Opinion

Bear necessities for National parks

Among the better reasons to live in the Puget Sound region is certainly our proximity to a pair of wondrous national parks.

We islanders are blessed to live within a morning’s drive of majestic Mount Rainier to the east, and the amazingly dense forests of Olympic National Park to the west – each as triumphant a display of evo-creation as you can find on the planet.

The national park system is one of our country’s most proud achievements. Yet sadly, our parks have fallen on lean times of late, with the system reporting an annual operating deficit of some $600 million. Visitors are likely to find buildings crumbling, trails poorly maintained, educational programs curtailed and rangers scarce. Seems like the only time the park system makes the news is when some barbarians demand the right to chase caribou herds with their snowmobiles, and the Secretary of the Interior agrees.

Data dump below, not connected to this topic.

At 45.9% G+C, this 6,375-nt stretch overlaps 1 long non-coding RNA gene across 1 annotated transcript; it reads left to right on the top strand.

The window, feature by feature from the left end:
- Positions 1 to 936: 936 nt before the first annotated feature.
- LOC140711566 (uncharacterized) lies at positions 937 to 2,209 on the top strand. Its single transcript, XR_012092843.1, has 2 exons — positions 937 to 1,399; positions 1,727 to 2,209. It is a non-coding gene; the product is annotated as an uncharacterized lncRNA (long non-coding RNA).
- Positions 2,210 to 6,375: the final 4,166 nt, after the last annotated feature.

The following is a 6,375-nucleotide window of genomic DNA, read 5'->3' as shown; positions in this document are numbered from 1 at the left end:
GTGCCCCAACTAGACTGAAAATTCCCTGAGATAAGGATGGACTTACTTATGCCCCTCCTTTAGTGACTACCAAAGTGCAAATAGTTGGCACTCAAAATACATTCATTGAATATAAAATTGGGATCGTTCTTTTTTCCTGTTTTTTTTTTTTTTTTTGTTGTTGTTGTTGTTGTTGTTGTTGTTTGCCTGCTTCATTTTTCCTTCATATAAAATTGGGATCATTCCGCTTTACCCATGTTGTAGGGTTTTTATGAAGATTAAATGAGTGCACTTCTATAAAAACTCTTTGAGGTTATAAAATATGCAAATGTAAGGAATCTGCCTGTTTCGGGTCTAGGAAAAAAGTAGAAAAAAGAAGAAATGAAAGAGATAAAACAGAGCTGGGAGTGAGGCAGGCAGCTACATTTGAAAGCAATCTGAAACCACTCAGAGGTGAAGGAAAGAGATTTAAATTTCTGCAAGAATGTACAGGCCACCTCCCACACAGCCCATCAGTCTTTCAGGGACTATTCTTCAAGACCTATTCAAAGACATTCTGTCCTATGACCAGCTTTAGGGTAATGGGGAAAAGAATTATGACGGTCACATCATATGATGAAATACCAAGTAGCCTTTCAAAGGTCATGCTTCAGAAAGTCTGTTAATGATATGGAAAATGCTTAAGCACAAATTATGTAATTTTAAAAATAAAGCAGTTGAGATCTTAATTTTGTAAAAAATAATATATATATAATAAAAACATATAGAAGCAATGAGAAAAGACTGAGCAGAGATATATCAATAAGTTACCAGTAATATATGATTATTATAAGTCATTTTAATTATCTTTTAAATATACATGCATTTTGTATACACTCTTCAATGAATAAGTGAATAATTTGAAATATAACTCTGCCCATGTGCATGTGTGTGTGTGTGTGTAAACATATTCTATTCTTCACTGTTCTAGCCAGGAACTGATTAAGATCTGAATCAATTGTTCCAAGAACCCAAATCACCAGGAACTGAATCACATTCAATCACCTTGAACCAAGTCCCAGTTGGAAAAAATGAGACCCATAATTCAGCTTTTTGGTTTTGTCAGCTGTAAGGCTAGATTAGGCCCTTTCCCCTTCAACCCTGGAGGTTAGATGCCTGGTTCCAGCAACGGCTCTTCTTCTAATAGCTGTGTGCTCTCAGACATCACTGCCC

We were apprised this week of an intriguing effort to shore up our national park system through the work of the National Parks Conservation Association. The centerpiece of the effort is the proposed National Park Centennial Act, federal legislation introduced last fall by Rep. Mark Souder, an Indiana Republican, and sponsored by two members of the Washington delegation, Democrat Brian Baird from the 3rd District and Republican Dave Reichert from the 8th.

The act would bolster funding to put the park system on better footing by 2016, the 100th anniversary of the National Park Service. Americans could donate to their parks by checking a box on their federal tax return (as they can do now with the Presidential Election Campaign Fund); a laundry list of improvements and maintenance projects would restore the system to its longtime splendor.

The effort is personified – or perhaps the proper term would be “ursinified” – by Teddy the Park Bear, who is making the rounds of national parks across the West. In fact, islanders who head over to Olympic National Park this weekend will find Teddy at the main visitor center in Port Angeles, with a sheaf of literature and postcards that patrons can fill out and send to Congress, urging passage of the act. He’ll amble up to Mount Rainier on Aug. 6-7; the website www.trackingteddy.org follows Teddy’s, ahem, bearabouts, and gives a paws-up/paws-down report on conditions at each park he visits.

If you see Teddy at Olympic National Park or up on Mount Rainier, shake his paw.

And urge him to chase a snowmobiler.

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